The real thought-provoking stuffis at the end of the article.Some legislators are open to taxing VoIP service tohelp payinto the Universal Service fundthat subsidizes telephony servicesin rural areas. OtherCongresspeople, including House leaders, would rather not approve astipend thatto Internet users, would look like a tax.
Here's where it gets interesting. Let's go beyond the Times piece and examine the political winds here.
House leadership is currently in the hands of conservative Republicans who normally embrace the mantra of lower taxes. Yet so many of these rural areas thatpresumably would benefit by moresubsidies to the Universal Service fund arealso represented bytax-averse, conservative Republicans.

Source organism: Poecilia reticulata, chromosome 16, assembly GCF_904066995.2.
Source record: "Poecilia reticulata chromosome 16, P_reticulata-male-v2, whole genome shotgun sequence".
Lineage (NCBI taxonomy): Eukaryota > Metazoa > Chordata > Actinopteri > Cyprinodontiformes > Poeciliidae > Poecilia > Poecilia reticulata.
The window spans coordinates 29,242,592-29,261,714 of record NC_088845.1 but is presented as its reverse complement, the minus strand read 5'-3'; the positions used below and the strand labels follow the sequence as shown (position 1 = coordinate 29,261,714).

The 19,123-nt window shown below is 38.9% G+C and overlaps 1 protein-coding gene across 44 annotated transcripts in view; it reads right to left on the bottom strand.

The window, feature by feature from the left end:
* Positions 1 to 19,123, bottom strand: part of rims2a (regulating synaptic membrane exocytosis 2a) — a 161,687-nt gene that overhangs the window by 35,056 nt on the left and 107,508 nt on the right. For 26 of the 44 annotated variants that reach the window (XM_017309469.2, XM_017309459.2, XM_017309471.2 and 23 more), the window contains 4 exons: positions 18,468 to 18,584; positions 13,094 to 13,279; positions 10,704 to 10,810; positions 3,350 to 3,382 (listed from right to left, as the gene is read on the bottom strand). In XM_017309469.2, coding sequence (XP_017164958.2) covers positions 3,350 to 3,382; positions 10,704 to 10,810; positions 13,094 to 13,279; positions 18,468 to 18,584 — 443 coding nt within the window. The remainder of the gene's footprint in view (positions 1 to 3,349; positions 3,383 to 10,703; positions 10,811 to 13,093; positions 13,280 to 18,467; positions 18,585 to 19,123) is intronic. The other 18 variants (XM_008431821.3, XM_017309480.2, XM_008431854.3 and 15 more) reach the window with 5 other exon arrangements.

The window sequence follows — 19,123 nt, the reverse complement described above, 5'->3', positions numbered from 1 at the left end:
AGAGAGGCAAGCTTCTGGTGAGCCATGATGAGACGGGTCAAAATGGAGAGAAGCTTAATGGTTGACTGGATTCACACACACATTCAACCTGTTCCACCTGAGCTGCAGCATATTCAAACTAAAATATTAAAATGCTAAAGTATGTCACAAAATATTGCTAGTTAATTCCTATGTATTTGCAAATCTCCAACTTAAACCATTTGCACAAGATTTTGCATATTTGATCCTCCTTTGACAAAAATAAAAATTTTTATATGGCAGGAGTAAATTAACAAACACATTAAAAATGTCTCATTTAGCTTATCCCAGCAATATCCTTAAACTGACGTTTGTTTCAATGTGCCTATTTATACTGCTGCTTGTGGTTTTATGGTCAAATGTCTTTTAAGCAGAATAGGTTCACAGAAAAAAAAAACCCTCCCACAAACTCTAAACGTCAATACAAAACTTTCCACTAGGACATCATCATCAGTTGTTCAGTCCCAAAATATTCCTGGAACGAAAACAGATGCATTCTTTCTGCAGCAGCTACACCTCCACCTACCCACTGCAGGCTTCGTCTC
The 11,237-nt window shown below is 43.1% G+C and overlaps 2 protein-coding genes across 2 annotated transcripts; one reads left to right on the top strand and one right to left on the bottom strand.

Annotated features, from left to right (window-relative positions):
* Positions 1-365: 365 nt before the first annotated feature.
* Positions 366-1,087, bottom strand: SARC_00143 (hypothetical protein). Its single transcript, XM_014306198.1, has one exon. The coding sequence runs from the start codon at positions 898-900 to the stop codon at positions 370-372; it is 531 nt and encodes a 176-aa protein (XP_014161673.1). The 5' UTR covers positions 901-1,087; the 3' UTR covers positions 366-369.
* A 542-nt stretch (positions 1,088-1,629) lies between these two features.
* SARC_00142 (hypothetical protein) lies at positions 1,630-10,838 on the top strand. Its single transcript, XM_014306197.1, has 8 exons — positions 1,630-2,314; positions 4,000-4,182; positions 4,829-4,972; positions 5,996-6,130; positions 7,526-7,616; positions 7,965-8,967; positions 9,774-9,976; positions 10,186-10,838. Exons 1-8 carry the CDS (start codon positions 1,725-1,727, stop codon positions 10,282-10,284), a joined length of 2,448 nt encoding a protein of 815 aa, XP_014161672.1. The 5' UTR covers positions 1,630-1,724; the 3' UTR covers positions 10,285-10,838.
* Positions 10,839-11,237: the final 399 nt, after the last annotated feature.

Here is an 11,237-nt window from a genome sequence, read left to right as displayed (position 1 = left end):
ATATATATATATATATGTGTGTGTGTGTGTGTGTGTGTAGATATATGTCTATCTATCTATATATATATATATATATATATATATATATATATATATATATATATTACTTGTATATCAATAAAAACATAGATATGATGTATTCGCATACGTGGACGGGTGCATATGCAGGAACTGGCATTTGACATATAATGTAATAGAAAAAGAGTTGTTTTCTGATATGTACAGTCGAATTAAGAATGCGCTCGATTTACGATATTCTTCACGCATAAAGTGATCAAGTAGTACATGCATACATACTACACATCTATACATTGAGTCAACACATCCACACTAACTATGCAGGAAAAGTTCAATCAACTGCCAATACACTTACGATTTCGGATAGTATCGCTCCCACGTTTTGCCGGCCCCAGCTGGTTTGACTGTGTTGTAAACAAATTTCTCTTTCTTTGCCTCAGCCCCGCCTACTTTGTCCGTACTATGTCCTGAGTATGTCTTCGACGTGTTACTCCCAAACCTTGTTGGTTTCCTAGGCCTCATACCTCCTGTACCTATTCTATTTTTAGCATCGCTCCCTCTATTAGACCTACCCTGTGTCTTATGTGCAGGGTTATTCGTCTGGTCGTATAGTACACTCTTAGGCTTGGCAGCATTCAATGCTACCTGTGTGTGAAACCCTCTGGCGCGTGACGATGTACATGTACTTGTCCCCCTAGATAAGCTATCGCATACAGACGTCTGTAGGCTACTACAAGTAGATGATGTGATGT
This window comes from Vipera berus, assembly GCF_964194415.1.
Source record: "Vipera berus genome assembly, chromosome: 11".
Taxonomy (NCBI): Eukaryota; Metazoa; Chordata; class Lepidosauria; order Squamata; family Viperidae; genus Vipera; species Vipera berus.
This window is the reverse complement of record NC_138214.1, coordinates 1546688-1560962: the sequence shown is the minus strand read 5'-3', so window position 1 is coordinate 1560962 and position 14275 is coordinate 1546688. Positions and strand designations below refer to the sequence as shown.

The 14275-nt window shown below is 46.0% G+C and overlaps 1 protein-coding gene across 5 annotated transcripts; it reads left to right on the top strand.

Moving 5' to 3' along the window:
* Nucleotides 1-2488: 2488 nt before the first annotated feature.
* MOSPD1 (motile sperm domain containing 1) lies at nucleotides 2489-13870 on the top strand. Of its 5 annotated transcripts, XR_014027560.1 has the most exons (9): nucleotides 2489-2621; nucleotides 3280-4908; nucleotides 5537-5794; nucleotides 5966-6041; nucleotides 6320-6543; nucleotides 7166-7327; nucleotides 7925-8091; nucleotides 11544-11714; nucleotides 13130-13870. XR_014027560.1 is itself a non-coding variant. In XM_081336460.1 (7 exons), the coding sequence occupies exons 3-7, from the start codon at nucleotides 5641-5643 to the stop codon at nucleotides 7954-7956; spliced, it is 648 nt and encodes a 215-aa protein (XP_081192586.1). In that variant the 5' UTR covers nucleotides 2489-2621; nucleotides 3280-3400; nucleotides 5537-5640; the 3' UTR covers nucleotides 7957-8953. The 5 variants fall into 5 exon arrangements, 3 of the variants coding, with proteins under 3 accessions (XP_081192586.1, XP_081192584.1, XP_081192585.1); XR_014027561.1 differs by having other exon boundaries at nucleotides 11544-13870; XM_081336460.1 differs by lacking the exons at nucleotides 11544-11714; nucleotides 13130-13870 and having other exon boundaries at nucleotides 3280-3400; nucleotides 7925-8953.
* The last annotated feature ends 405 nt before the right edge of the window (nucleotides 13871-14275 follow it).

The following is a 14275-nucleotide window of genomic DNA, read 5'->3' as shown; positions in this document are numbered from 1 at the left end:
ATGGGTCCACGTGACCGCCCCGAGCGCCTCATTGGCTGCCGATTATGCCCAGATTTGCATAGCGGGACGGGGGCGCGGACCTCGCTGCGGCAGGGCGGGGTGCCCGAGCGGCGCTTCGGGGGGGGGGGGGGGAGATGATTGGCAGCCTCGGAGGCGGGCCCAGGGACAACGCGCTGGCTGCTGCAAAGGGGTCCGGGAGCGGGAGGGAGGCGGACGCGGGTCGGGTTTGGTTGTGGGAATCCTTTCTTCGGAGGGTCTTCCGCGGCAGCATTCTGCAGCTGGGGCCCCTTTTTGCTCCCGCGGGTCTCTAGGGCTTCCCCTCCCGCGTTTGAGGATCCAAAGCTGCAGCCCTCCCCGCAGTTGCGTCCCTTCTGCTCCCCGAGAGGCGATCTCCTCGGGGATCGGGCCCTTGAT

The Universal Service fund also helps subsidize services for the poor, many of whom live in urban areas likely to elect Democrats.
True, but that's not where the ideological conflict may lie.
It will be interesting totrack the"values" battle that goes on here betweenthe anti-taxsentiments of many rural, conservative legislators and the perceived need on the part of their rural constituents fortelephony services.